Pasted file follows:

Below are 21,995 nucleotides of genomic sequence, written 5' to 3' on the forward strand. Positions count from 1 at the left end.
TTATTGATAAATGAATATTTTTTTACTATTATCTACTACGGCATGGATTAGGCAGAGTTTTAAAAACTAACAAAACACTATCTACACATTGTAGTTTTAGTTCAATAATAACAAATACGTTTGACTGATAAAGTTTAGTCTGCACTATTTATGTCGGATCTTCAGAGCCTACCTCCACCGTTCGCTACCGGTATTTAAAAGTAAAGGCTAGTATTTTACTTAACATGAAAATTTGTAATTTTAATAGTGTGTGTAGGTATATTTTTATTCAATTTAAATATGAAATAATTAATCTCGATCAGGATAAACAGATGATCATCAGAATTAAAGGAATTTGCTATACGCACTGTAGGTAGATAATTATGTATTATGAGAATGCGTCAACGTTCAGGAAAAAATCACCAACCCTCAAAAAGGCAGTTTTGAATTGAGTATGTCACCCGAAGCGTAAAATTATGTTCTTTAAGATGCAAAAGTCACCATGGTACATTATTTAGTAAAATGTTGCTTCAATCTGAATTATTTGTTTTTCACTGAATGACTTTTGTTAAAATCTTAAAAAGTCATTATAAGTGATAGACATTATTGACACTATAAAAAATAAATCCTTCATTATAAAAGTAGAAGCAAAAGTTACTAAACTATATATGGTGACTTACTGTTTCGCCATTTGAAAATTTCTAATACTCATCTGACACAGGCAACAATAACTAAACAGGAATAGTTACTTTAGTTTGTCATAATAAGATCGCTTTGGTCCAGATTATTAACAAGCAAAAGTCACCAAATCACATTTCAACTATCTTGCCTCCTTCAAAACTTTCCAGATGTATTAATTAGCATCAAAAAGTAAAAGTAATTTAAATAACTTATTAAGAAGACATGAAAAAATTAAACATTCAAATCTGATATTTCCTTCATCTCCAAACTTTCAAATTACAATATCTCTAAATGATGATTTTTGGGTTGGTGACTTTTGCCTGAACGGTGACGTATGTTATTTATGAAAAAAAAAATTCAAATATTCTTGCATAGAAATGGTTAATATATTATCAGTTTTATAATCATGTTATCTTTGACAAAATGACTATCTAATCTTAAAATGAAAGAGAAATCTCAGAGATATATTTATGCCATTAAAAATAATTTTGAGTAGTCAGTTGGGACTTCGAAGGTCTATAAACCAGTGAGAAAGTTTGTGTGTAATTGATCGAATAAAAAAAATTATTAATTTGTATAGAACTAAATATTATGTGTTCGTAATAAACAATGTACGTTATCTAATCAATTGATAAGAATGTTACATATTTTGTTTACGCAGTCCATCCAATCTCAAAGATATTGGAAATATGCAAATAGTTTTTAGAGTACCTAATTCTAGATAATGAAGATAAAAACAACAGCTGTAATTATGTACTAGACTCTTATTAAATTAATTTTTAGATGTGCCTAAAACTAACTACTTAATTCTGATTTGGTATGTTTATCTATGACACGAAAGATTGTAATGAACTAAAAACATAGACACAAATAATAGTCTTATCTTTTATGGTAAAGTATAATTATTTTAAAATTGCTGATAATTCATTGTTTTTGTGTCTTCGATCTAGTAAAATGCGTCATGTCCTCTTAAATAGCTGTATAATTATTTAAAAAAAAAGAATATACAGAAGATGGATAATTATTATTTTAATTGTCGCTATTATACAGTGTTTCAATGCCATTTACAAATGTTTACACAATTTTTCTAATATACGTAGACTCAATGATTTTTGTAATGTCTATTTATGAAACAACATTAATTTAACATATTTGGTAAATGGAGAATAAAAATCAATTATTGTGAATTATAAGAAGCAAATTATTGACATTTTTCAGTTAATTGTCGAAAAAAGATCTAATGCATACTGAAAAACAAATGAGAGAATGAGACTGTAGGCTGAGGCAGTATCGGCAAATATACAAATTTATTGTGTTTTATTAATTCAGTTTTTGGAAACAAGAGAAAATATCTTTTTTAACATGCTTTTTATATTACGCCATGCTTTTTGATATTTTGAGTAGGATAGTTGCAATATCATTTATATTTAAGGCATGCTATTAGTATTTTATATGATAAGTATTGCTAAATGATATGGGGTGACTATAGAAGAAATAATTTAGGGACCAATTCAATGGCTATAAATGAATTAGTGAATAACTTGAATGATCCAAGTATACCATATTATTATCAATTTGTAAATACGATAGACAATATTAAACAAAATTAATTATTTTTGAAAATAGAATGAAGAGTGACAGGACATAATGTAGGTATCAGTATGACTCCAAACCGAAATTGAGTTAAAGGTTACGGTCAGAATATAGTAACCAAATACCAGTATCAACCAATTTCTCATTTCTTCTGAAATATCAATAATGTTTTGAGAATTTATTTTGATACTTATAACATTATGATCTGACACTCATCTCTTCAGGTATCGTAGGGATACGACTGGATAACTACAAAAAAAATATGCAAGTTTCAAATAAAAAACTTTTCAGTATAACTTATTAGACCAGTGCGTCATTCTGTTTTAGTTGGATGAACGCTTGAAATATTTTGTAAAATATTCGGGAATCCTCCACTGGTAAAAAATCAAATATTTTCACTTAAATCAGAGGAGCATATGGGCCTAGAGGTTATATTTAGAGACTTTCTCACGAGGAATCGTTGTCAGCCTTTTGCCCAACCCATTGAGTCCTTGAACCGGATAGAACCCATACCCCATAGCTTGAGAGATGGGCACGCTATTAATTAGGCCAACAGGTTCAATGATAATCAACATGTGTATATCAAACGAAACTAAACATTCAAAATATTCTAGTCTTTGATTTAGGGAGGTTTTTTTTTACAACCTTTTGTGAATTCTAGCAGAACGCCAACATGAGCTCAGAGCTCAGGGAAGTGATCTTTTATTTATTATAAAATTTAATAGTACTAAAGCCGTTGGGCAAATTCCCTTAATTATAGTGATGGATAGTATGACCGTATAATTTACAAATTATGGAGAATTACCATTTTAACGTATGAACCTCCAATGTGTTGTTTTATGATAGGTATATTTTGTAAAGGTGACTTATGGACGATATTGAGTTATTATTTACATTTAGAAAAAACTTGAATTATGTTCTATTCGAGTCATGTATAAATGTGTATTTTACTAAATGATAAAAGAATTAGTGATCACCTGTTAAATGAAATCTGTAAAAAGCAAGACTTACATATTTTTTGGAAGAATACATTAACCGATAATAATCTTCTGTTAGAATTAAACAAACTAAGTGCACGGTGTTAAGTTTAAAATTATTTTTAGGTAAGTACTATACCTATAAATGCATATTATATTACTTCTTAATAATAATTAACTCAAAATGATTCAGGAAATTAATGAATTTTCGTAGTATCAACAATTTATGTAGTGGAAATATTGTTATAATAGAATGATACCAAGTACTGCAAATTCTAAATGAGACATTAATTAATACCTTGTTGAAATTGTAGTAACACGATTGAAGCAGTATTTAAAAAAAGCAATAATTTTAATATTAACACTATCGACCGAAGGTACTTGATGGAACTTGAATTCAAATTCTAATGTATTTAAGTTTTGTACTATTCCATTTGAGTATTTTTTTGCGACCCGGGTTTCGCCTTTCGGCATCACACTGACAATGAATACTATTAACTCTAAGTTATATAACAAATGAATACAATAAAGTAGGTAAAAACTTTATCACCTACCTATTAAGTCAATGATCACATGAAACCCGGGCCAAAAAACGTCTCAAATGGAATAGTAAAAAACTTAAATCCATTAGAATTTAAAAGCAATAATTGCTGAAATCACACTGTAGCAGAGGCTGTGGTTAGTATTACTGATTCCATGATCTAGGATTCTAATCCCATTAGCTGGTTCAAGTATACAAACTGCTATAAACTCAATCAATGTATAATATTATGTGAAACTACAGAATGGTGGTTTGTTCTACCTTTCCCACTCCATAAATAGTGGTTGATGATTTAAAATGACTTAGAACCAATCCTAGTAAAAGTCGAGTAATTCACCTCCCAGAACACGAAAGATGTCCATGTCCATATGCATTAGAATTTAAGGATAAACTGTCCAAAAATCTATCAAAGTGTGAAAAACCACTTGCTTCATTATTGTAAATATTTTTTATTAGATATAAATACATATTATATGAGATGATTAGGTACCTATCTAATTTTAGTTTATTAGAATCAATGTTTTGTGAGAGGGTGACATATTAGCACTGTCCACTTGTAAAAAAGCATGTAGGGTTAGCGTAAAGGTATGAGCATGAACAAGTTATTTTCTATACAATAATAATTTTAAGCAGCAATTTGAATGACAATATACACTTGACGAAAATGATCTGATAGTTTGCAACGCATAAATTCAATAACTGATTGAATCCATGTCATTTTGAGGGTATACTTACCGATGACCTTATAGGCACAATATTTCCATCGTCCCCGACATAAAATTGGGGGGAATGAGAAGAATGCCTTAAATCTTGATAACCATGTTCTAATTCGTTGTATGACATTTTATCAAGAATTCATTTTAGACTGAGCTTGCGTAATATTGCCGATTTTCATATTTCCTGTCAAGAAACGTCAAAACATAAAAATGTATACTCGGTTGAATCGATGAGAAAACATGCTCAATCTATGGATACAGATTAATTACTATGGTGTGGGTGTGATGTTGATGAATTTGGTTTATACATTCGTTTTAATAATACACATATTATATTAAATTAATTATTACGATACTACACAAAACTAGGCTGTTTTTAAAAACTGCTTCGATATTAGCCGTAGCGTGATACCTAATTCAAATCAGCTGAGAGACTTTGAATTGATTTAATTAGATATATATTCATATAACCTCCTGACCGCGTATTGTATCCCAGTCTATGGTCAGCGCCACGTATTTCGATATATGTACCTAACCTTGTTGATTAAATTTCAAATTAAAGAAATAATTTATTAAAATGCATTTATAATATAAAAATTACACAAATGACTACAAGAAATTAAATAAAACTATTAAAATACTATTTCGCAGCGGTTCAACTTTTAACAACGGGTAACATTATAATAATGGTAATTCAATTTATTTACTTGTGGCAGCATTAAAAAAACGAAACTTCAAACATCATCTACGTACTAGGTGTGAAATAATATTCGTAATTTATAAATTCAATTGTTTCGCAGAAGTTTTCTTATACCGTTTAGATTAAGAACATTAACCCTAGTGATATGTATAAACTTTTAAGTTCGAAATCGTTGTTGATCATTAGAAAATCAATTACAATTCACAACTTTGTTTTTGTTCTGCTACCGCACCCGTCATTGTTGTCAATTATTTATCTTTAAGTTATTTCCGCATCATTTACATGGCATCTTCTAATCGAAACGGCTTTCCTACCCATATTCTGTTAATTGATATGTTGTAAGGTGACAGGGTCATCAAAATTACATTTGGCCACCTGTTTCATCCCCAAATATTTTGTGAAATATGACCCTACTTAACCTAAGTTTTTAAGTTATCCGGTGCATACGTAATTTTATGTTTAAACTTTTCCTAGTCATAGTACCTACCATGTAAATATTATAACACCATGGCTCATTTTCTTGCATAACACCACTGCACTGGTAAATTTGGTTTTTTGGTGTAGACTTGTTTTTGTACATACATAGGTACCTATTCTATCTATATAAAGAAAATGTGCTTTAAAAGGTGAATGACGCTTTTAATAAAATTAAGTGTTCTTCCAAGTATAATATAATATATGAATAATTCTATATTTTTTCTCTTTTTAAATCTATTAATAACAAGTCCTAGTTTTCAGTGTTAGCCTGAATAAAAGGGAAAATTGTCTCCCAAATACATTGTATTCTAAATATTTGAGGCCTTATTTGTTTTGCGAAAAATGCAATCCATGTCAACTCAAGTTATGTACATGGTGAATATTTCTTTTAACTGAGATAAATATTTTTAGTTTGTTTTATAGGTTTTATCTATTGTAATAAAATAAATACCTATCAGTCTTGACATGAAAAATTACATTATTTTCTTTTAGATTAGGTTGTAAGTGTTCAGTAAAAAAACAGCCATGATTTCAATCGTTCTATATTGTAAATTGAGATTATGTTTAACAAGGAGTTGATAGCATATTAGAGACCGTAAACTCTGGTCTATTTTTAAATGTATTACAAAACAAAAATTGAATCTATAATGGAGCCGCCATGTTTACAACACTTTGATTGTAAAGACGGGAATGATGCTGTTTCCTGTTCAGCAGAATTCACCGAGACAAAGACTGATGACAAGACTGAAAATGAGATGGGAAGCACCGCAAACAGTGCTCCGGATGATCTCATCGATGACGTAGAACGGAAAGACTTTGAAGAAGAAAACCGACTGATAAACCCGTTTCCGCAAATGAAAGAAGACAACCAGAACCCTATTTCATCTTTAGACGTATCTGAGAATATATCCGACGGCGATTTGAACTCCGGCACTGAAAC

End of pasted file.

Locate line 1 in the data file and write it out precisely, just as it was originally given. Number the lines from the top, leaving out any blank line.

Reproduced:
Below are 21,995 nucleotides of genomic sequence, written 5' to 3' on the forward strand. Positions count from 1 at the left end.